August 23, 2013 /24-7PressRelease/ -- Choosing a fault divorce over a no-fault divorce in Tennessee---
Article provided by Angela C. Larkins Attorney At Law
Visit us at http://www.legalacl.com
Widely reported in both tabloid and traditional news sources, Simon Cowell, the celebrity talent show judge has been named as a co-respondent in the New York divorce filed by Cowell's best friend against his pregnant wife. As reported by USA Today and other outlets, the wife became pregnant by Cowell himself. Although New York was the last state to add a no-fault ground as the basis for divorce, the divorce papers listed adultery as the basis for the divorce and accused the wife of "inhuman treatment," based upon the commission of acts of adultery. While this story makes for interesting gossip, it does raise an interesting legal issue: With no fault available, why pursue a fault divorce?
Why pursue adultery as a ground for divorce?
Adultery is one of the oldest grounds for divorceand historically has been considered the worst possible violation of marriage vows. In order to prove adultery, however, both opportunity to commit adultery and disposition to do it must be shown, and the burden of proof is on the party alleging it. This is not always easy--requiring witnesses and documentation at trial and is complicated by Tennessee law limiting photographs of someone who has a "reasonable expectation of privacy."
Taking Marital Fault in to Consideration
The problems of proof--as well as the cost of providing such proof, financially as well as emotionally--make it likely that other grounds for divorce, if available, should be alleged instead of, or in addition to, adultery. While, adultery as grounds is not as common as it once was, it can be useful in a divorce proceeding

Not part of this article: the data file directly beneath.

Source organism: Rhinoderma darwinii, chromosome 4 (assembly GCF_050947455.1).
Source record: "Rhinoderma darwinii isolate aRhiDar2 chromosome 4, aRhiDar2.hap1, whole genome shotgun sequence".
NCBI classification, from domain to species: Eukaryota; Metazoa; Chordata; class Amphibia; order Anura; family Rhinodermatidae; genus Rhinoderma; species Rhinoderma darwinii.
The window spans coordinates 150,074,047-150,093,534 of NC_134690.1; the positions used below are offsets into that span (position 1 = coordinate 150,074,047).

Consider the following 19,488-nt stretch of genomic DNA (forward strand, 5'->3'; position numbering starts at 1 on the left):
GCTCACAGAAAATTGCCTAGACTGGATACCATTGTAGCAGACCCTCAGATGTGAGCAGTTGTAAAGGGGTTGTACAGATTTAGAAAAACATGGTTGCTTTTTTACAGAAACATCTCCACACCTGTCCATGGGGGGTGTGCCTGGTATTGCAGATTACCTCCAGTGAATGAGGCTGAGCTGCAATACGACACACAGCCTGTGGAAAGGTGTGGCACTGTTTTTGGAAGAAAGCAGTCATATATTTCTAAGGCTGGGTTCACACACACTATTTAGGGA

Probably the most immediate impact is that when adultery occurs, and is used as a grounds for divorce, it essentially waives any residency requirement for filing a petition. Otherwise, a six-month residency requirement applies. The law only requires that you live in Tennessee at the time your spouse's infidelity.
Tennessee also allows judges to consider adultery when deciding issues of alimony, although the courts have ruled that "punitive alimony" is not permitted, even for a spouse who committed adultery; that is, unneeded alimony will not be awarded just to punish a guilty spouse.
Also, while some states provide for an equitable distribution of property and allow the court to take into account the cause for the divorce and whether either party is at fault, the legal standard for how property gets dividedin a divorce in Tennessee is "fair and equitable" and the statute is explicit that courts are to divide the marital assets "without regard to fault," including adultery.
Given the difficult emotional and financial ramifications of divorce, the advice of an experienced Tennessee divorce attorney is extremely important to adequately evaluate the circumstances of each case.
Press release service and press release distribution provided by http://www.24-7pressrelease.com
# # #Read more Press Releases from FL Web Advantage: